Though I was not acquainted with this gentleman, nor ever saw him, I take this opportunity of vindicating his fame; having learned from the late Sir Joshua Reynolds, and other respectable persons, that he was a very learned, virtuous, and amiable man. He was born about the year 1725; was bred at Northampton, under the care of Dr. Doddridge; and for some time had the benefit of being instructed by the learned Dr. John Ward, Professor of Rhetorick in Gresham College. He afterwards studied under Professor Hutcheson at Glasgow; from which place he was removed to Leyden, where he completed his education. In 1759 he became a Commissary in our army in Germany, and continued in that station to the end of the seven years' war: after which, he returned into England; and, on the formation of the LITERARY CLUB in 1764,

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Having a few years before translated some of the Epistles of Ovid, Dryden proceeded now to he was the first member elected into that very respectable Society; with whom he continued to associate, and by whom he was highly esteemed, to the time of his death, in September, 1772.-From an excellent portrait of this gentleman, painted by Sir Joshua Reynolds, a mezzotinto print was scraped by his pupil Marchi; of which a copy was made for the edition of the ENGLISH POETS, published by the booksellers of London in 1779, and erroneously prefixed to the works of John Dyer, the author of THE FLEECE, and other poetical compositions.

Mr. Samuel Dyer is acknowledged, even by an enemy, to have been" an excellent classical scholar, a great mathematician and natural philosopher, well versed in the Hebrew, and master of the Latin, French, and Italian languages. Added to these endowments, he was of a temper so mild, and in his conversation so modest and unassum. ing, that he engaged the attention and affection of all around him. In all questions of science, Dr. Johnson looked up to him; and in his Life of Watts among the Poets, [where he calls him "the late learned Mr. Dyer,”] has cited an observation of his, that Watts had confounded the idea of space with that of empty space, and did not consider, that though space might be without matter, yet matter, being extended, could not be without space.'

Such is the testimony borne to Mr. Dyer's worth and attainments, by one who was once his intimate friend; but he has added to it such a representation of his moral character, as, if it were correct, ought to brand his name to all posterity. Some of the charges brought against him are extremely curious. 1. That having been intended and bred by his parents for the ministry, he did not become a dissenting teacher. 2. That he did not translate Dr. Daniel Williams's religious tracts into Latin. 3. That he frequently partook of dinners, and suppers, and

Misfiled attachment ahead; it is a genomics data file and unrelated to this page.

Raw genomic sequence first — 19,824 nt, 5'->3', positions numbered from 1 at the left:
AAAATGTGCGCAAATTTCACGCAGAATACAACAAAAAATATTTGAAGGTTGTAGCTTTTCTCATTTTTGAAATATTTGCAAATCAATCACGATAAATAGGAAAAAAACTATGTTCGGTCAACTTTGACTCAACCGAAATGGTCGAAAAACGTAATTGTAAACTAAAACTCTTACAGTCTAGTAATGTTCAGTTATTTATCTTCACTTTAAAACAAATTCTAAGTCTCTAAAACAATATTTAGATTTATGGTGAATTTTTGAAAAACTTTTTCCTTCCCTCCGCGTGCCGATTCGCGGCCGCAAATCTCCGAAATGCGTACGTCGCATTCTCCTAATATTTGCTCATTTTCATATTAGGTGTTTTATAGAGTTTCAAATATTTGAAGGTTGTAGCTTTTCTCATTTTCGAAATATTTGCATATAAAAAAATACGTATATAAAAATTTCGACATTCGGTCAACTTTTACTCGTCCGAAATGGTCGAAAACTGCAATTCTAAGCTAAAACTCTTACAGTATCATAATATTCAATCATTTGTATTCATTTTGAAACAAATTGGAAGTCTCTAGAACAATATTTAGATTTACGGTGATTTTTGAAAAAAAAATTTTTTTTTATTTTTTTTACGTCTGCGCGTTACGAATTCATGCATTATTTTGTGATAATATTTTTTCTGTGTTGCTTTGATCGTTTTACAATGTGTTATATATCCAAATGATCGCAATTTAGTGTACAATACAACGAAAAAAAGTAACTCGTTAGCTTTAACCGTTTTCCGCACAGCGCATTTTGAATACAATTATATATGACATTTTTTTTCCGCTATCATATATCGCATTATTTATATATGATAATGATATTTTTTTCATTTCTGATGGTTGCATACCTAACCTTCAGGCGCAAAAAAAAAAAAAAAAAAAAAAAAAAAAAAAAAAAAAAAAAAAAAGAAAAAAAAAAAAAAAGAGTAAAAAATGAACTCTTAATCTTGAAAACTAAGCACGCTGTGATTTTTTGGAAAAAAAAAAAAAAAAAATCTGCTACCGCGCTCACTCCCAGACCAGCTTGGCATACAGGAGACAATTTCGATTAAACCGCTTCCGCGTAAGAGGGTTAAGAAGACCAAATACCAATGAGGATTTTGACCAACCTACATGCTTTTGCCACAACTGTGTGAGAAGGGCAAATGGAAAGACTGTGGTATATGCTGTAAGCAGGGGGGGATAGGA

clothe with English verse detached portions of Virgil, Horace, and Theocritus; and adding to

card-parties, at the houses of his friends. 4. That he began to translate a book from the French, but abandoned that work. 5. That he would not undertake to write the life of Erasmus. 6. That the tenderness of his heart so far got the better of his regard to decorum, that he frequently visited a dear male friend and fellow-student, who happened to be seized with a malignant disorder, in a house of ill fame. 7. That he was much captivated by the learning, wit, politeness, and elegance of his friend; qualifications of which, we are told, Mr. Dyer, as a philosopher, ought not to have been emulous.-To such accusations no answer is necessary; but two others, of a very different complexion, require to be stated in the author's own words:

"It was whispered to me by one who seemed pleased that he was in the secret, that Mr. Dyer's religion was that of Socrates. What farther advances he made in Theism, I could not learn; nor will I venture to assert that which some expressions that I have heard drop from him led me to fear, viz. that he denied, in the philosophical sense of the term, the freedom of the human will, and settled in materialism and its consequent tenets.'

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On this statement it is only necessary to observe, that there is no man whose orthodoxy may not be questioned, if such evidence as is here produced, be admitted. What Mr. Dyer's religious opinions were, I have no means of knowing; but common charity forbids our assent to so vague, conjectural, and unsupported a charge; nor is it by any means probable, that so excellent an understanding as Mr. Dyer is known to have possessed, should have been bewildered or shaken by the gloomy sophistry of Deists or Infidels. Very different kind of proof than